The Gathering 2017
Tips and Tricks
Updated 7 hours ago
This page is meant to help you on your journey of becoming a 1337 hacker (in CTFs). We will tell you about a few tools that will help you on your way. A part of the hacker training is to get your black belt in google-foo. You need to train your google-foo skills, so we can not provide you with much information on how to use the tools! As all hackers know, the learning curve in hacking is tremendously steep, but when your hacker and google skills arrive at a certain level, the thirst for knowledge is hard to stop and you suddenly obtain your black belt in google-foo.
As a little starting kit for your journey, we give you a little tutorial on how to use the Linux terminal. Those of you who have a little experience with Linux terminals may skip this tutorial and find the list of tools further down the page.
Are you a beginner? Don't be afraid! We give you this gift to start your hacker journey: Starting Kit
- Google, google and more google: Searching for information and learning new things by doing so, might be the most powerful tool for hackers! And remember, you need to train hard to get your google-foo black belt! Link
- IDA: A nice tool for reverse engineering. Link to IDA download (Reverse engineering)
- By googleing: Web pages with converting programs, e.g. hex to ascii. Calculators and decoders for different ciphers within cryptography. And a lot more!!!
- Sagemath (crypto)
- Burp Suite (web)
- Online disassembler
- DevTools in web browser: When in a website, open with Ctrl+Shift+I or f12. (web)
- Fiddler (web)
- Wireshark and tshark
- Python is a very easy, yet powerful scripting language. It is very relevant for CTFs. Python probably can be used for the categories of CTFs.
- Codecademy: Nice page to learn python.
- pwn-tools: Add from pwn import * at the top of the file to enable pwn-tools in your python script. The python library is especially good for connecting to remote servers, e.g. the function remote(). (pwn, programming)
- gdb: GNU Debugger
- gdb-peda: Python plugin for gdb. Link to github
- man pages: Manual pages for functions. Write man in front of any terminal command or C function. E.g.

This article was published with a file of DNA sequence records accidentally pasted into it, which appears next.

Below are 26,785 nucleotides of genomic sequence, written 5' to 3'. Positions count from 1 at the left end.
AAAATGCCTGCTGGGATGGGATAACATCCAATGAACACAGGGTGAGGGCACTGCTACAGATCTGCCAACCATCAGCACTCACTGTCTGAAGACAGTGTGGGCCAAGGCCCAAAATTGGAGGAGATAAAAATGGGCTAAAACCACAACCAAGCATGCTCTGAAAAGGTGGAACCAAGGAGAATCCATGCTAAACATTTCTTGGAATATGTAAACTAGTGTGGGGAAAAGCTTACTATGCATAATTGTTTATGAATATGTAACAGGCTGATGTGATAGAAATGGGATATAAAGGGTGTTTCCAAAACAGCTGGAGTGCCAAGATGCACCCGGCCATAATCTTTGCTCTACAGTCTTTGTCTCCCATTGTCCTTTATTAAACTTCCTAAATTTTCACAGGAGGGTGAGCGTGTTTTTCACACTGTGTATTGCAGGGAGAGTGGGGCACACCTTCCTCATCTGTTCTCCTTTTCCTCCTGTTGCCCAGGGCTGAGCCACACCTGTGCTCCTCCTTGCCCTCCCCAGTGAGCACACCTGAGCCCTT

$ man lsor
$ man strings. You will probably not get your black belt without any man page XP.
strings: Use the man page.
file: Use the man page.
ltrace: Tracing library calls. Use the man page.
strace: Tracing syscalls. Use the man page.
Nice puzzles for learning more hacking
- Overthewire is a very nice website for different puzzles. The category bandit has terminal puzzles and narnia contains exploit intro puzzles.
- pwnable.kr contains exploit puzzles.
- cryptopals crypto challenges contains, as its name says, crypto challenges.
- If someone know about some nice pages for learning more hacking, please tell us!
Contacting tghack crew
UiO Stand: Don't be afraid to come to the University of Oslo stand asking questions. We are more than happy to talk with you guys!
N00b Starter Kit
As a little starting kit for your hacker journey, we give you a little tutorial on how to use the Linux terminal. The Linux terminal is an invaluable tool, used by virtually every security professional. Using a terminal can be hard sometimes, especially if you're used to point-and-click. The terminal enables us to run commands, to perform both simple and very complex tasks. Some of which are impossible when using a GUI.
Of all the ways to get a terminal, we recommend either using PuTTY or downloading a program for hosting virtual machine, such as VirtualBox. A virtual machine is exactly what it sound like, another machine running on your machine. Virtual machines are referred to as a VM, and you may install whatever operating system you would like on any of your VMs. Ubuntu 16.04 is a nice operating system to start with. HOWEVER, we do not recommend installing VirtualBox and make a VM just for this competition(!!). If you are interested in programming and curious about Linux, VMs may be better than PuTTY.
We provide a tutorial for downloading and using PuTTY. This tutorial helps you through the essentials for solving some of the task in the competition, and will hopefully get you started on your way to become a terminal wizard.